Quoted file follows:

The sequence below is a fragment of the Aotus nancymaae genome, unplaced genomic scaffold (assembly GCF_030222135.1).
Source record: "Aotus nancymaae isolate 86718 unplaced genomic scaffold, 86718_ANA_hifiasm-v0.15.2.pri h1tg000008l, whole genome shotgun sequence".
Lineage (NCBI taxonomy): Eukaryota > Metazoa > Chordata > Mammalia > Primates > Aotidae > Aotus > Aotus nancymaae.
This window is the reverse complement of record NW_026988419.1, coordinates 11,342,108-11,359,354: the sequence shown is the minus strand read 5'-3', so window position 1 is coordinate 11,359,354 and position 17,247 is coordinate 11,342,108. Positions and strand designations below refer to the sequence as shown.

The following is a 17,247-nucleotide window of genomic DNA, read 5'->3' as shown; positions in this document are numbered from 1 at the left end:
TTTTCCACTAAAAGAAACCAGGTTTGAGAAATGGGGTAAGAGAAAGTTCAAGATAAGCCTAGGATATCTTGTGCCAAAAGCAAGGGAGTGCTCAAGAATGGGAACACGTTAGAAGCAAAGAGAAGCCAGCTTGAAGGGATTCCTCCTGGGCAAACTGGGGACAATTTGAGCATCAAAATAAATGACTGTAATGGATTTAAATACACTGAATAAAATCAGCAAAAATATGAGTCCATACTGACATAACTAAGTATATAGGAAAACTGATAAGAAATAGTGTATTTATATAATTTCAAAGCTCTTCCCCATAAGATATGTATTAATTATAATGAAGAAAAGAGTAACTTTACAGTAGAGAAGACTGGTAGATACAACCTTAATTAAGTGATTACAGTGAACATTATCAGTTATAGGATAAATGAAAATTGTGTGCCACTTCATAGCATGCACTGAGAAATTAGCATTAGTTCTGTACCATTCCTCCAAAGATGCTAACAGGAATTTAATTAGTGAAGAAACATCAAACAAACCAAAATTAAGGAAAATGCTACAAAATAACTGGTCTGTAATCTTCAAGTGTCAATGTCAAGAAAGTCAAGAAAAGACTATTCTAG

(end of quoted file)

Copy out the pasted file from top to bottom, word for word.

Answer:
The sequence below is a fragment of the Aotus nancymaae genome, unplaced genomic scaffold (assembly GCF_030222135.1).
Source record: "Aotus nancymaae isolate 86718 unplaced genomic scaffold, 86718_ANA_hifiasm-v0.15.2.pri h1tg000008l, whole genome shotgun sequence".
Lineage (NCBI taxonomy): Eukaryota > Metazoa > Chordata > Mammalia > Primates > Aotidae > Aotus > Aotus nancymaae.
This window is the reverse complement of record NW_026988419.1, coordinates 11,342,108-11,359,354: the sequence shown is the minus strand read 5'-3', so window position 1 is coordinate 11,359,354 and position 17,247 is coordinate 11,342,108. Positions and strand designations below refer to the sequence as shown.

The following is a 17,247-nucleotide window of genomic DNA, read 5'->3' as shown; positions in this document are numbered from 1 at the left end:
TTTTCCACTAAAAGAAACCAGGTTTGAGAAATGGGGTAAGAGAAAGTTCAAGATAAGCCTAGGATATCTTGTGCCAAAAGCAAGGGAGTGCTCAAGAATGGGAACACGTTAGAAGCAAAGAGAAGCCAGCTTGAAGGGATTCCTCCTGGGCAAACTGGGGACAATTTGAGCATCAAAATAAATGACTGTAATGGATTTAAATACACTGAATAAAATCAGCAAAAATATGAGTCCATACTGACATAACTAAGTATATAGGAAAACTGATAAGAAATAGTGTATTTATATAATTTCAAAGCTCTTCCCCATAAGATATGTATTAATTATAATGAAGAAAAGAGTAACTTTACAGTAGAGAAGACTGGTAGATACAACCTTAATTAAGTGATTACAGTGAACATTATCAGTTATAGGATAAATGAAAATTGTGTGCCACTTCATAGCATGCACTGAGAAATTAGCATTAGTTCTGTACCATTCCTCCAAAGATGCTAACAGGAATTTAATTAGTGAAGAAACATCAAACAAACCAAAATTAAGGAAAATGCTACAAAATAACTGGTCTGTAATCTTCAAGTGTCAATGTCAAGAAAGTCAAGAAAAGACTATTCTAG